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Continue to try in the face of failure

By angelao, February 9, 2015

Whatever label it goes by, [design thinking] is an approach to problem solving that is distinguished by a few key attributes:
– It emphasises the importance of discovery in advance of solution generation using market research approaches that are empathetic and user driven
– It expands the boundaries of both our problem definitions and our solutions
– It is enthusiastic about engaging partners in co-creation
– It is committed to conducting real-world experiments rather than just running analyses using historical data

I like to say that design thinking is a framework and mindset driven by getting to the root why, ideating without censorship, empathy, and testing your ideas/assumptions. Whether you use the “What is? What if? What wows? What works?” framework, or the “Empathise, define, ideate, prototype, test” framework, the same energy and creative confidence remains.

Solving Problems With Design Thinking: Tend Stories of What Works by Jeanne Liedtka, Andrew King, Kevin Bennett (via Columbia Business School Publishing)

Jeanne has wisdom for those looking to implement design thinking across the company:

Deploying design throughout an organisation involves more than providing a process and some tools. it involves helping individuals make a new set of choices: to seek deep insights and be user driven, to keep looking for great solutions even after hitting upon a good one, to risk not getting it right the first time, to continue to try in the face of failure.

Many of the mindsets and actions you’d encourage to innovate as a company runs contrary to the kinds of incentives and teaching that managers have already had. There’s a mold already in place that we would acknowledge and reshape.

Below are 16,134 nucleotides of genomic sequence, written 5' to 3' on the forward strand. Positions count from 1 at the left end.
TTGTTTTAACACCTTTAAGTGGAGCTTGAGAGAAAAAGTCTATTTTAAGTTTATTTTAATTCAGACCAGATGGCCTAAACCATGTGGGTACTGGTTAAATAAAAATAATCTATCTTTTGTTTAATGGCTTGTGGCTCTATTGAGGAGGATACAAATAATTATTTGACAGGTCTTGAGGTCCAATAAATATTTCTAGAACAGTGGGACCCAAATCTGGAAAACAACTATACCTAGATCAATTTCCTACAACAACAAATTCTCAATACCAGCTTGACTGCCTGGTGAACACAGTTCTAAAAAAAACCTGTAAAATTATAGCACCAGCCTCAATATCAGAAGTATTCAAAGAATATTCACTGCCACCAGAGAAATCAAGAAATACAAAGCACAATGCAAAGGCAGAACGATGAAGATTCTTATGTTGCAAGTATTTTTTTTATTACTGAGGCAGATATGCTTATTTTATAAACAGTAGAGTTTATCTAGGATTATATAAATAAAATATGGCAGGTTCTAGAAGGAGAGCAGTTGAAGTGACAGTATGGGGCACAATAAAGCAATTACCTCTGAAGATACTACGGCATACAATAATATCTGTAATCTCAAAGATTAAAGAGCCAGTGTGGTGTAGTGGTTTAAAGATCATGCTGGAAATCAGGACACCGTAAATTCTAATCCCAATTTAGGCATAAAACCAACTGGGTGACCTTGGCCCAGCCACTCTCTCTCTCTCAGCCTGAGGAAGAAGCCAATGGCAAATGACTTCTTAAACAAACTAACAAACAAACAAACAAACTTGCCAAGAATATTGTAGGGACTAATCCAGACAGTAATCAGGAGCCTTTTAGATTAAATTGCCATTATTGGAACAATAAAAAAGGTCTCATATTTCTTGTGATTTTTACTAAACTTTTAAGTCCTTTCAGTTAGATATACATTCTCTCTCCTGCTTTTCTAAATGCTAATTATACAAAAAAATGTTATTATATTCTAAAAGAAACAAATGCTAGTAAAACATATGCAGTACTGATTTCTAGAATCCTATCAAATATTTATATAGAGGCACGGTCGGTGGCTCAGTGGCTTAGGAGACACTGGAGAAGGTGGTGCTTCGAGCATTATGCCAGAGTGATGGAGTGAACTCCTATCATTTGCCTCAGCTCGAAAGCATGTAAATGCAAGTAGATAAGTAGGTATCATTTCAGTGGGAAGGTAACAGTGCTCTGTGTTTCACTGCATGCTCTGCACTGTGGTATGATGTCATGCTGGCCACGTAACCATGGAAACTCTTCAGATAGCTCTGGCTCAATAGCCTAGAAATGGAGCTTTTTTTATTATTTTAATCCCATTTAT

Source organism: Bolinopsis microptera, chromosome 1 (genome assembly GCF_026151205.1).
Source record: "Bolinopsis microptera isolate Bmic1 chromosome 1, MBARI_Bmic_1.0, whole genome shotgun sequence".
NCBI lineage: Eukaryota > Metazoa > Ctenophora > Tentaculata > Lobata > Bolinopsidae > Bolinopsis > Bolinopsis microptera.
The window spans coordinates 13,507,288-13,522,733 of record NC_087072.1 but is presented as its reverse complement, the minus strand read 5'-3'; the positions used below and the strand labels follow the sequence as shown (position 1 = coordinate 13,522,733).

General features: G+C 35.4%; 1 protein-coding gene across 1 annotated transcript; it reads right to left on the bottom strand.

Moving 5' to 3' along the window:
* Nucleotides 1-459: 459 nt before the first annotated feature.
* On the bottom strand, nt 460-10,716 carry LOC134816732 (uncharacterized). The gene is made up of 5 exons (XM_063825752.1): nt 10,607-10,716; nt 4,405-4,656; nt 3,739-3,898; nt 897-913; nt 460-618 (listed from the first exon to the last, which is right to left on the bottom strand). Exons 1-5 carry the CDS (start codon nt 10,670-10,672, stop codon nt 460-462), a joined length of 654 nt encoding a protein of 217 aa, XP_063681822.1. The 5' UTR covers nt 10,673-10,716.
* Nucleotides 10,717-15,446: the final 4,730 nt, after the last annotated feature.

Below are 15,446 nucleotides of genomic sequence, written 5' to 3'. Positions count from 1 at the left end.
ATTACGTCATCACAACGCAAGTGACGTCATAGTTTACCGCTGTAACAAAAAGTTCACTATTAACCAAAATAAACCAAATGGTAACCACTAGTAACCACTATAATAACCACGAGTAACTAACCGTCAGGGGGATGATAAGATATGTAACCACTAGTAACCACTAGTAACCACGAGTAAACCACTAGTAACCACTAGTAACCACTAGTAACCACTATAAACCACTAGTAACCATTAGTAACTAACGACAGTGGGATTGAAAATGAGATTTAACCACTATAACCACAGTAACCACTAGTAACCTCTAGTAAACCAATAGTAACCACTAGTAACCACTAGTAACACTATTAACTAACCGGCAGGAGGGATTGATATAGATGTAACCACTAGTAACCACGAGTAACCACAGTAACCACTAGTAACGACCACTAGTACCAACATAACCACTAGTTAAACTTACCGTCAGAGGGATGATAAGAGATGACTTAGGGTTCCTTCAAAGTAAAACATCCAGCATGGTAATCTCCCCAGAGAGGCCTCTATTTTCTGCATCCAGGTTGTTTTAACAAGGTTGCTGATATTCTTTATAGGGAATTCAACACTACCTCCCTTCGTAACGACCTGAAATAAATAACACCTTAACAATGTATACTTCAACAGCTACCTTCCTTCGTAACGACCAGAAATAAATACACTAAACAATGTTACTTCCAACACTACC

When details are in place, it pains us to change it. Sunk costs. We’re resistant to doing more work when it feels like the previous work was a waste — and so we stay with processes that don’t serve their purpose.

Among other things, design thinking tries to counter our instinct to solve a problem as soon as we hear about it, and to jump to logistics before we’ve considered the root cause. So, sketch in sharpie rather than pen:

Rough prototypes, they knew, invited a kind of engagement that more polished ones did not.

Work with tools and people and process that will give you a little bit more space to look at the bigger picture. There’s no point in polishing something only to find out it’s not what you were looking for.

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Design thinking challenges the defaults. It challenges what we do with our customers, but also internally with each other. Who are we to forget that we are building a culture and company for each other?

The more you can create comfort, the more people behave as if they are comfortable. So the right meeting environment for learning might be the exact opposite of the typical conference room, where the walls are closed off, the temperature varies, and there is one glass of water on the table that everybody is eyeballing.

Design thinking allows us to try new mediums, ones that might get what we want to express far more than a giant, word-filled Powerpoint deck. We use metaphors and colors to distance ourselves from what we’re trying to solve, and thus see it from new perspectives with ease. We use data and make meaning with it.

They were also asked to create a collage that symbolises their perception of well-being and their five-year projections for themselves. “People used a lot of images in these collages,” Bill recalled. “That was a ¬†wonderful launching pad for them to tell the story of their own physical well-being and how activity could play a role in that: things like being able to get back to horseback riding or playing golf. So their activity wasn’t just about the number of times they made it to the gym this month; it was about being more physically fit in order to be able to pursue other lifestyle interests or keep up with grandchildren or what have you.

Solving Problems With Design Thinking: Tend Stories of What Works by Jeanne Liedtka, Andrew King, Kevin Bennett (via Columbia Business School Publishing)